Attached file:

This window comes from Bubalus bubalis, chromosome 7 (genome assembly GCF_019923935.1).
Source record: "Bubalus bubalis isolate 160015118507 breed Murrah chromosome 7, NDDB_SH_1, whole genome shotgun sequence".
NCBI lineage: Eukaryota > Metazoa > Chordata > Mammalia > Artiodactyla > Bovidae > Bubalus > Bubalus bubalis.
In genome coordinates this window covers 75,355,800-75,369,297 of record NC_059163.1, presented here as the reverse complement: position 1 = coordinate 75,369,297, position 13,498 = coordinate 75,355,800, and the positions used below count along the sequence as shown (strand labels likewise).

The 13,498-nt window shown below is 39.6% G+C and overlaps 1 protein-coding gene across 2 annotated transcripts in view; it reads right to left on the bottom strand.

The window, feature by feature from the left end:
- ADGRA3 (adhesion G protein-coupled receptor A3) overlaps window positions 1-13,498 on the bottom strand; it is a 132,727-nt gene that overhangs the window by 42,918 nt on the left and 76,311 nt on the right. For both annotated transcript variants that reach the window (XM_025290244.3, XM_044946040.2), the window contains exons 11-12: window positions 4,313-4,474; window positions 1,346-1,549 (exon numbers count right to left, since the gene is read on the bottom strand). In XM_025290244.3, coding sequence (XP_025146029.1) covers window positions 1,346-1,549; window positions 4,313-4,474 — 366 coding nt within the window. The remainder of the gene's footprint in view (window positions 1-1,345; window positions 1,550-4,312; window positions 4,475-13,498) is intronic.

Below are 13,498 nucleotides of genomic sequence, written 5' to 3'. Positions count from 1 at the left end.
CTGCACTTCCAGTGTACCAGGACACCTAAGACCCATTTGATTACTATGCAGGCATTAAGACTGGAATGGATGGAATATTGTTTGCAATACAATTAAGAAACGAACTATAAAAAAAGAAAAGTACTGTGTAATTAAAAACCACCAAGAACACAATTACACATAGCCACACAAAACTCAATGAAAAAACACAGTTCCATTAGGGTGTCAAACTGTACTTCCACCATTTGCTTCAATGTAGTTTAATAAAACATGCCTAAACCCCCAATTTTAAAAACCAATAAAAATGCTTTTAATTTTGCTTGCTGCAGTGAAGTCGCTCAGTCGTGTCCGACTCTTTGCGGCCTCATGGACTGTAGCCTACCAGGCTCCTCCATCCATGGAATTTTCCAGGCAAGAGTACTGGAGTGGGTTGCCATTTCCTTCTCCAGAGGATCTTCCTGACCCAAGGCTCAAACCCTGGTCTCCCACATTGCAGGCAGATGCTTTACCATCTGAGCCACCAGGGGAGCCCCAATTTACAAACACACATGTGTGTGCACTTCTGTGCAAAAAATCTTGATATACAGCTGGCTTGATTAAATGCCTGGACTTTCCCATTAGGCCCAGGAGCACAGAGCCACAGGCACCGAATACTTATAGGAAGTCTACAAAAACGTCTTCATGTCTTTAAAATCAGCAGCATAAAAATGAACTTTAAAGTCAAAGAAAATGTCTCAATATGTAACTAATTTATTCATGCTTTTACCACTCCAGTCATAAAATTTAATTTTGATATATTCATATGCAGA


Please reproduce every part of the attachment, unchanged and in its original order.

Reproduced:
This window comes from Bubalus bubalis, chromosome 7 (genome assembly GCF_019923935.1).
Source record: "Bubalus bubalis isolate 160015118507 breed Murrah chromosome 7, NDDB_SH_1, whole genome shotgun sequence".
NCBI lineage: Eukaryota > Metazoa > Chordata > Mammalia > Artiodactyla > Bovidae > Bubalus > Bubalus bubalis.
In genome coordinates this window covers 75,355,800-75,369,297 of record NC_059163.1, presented here as the reverse complement: position 1 = coordinate 75,369,297, position 13,498 = coordinate 75,355,800, and the positions used below count along the sequence as shown (strand labels likewise).

The 13,498-nt window shown below is 39.6% G+C and overlaps 1 protein-coding gene across 2 annotated transcripts in view; it reads right to left on the bottom strand.

The window, feature by feature from the left end:
- ADGRA3 (adhesion G protein-coupled receptor A3) overlaps window positions 1-13,498 on the bottom strand; it is a 132,727-nt gene that overhangs the window by 42,918 nt on the left and 76,311 nt on the right. For both annotated transcript variants that reach the window (XM_025290244.3, XM_044946040.2), the window contains exons 11-12: window positions 4,313-4,474; window positions 1,346-1,549 (exon numbers count right to left, since the gene is read on the bottom strand). In XM_025290244.3, coding sequence (XP_025146029.1) covers window positions 1,346-1,549; window positions 4,313-4,474 — 366 coding nt within the window. The remainder of the gene's footprint in view (window positions 1-1,345; window positions 1,550-4,312; window positions 4,475-13,498) is intronic.

Below are 13,498 nucleotides of genomic sequence, written 5' to 3'. Positions count from 1 at the left end.
CTGCACTTCCAGTGTACCAGGACACCTAAGACCCATTTGATTACTATGCAGGCATTAAGACTGGAATGGATGGAATATTGTTTGCAATACAATTAAGAAACGAACTATAAAAAAAGAAAAGTACTGTGTAATTAAAAACCACCAAGAACACAATTACACATAGCCACACAAAACTCAATGAAAAAACACAGTTCCATTAGGGTGTCAAACTGTACTTCCACCATTTGCTTCAATGTAGTTTAATAAAACATGCCTAAACCCCCAATTTTAAAAACCAATAAAAATGCTTTTAATTTTGCTTGCTGCAGTGAAGTCGCTCAGTCGTGTCCGACTCTTTGCGGCCTCATGGACTGTAGCCTACCAGGCTCCTCCATCCATGGAATTTTCCAGGCAAGAGTACTGGAGTGGGTTGCCATTTCCTTCTCCAGAGGATCTTCCTGACCCAAGGCTCAAACCCTGGTCTCCCACATTGCAGGCAGATGCTTTACCATCTGAGCCACCAGGGGAGCCCCAATTTACAAACACACATGTGTGTGCACTTCTGTGCAAAAAATCTTGATATACAGCTGGCTTGATTAAATGCCTGGACTTTCCCATTAGGCCCAGGAGCACAGAGCCACAGGCACCGAATACTTATAGGAAGTCTACAAAAACGTCTTCATGTCTTTAAAATCAGCAGCATAAAAATGAACTTTAAAGTCAAAGAAAATGTCTCAATATGTAACTAATTTATTCATGCTTTTACCACTCCAGTCATAAAATTTAATTTTGATATATTCATATGCAGA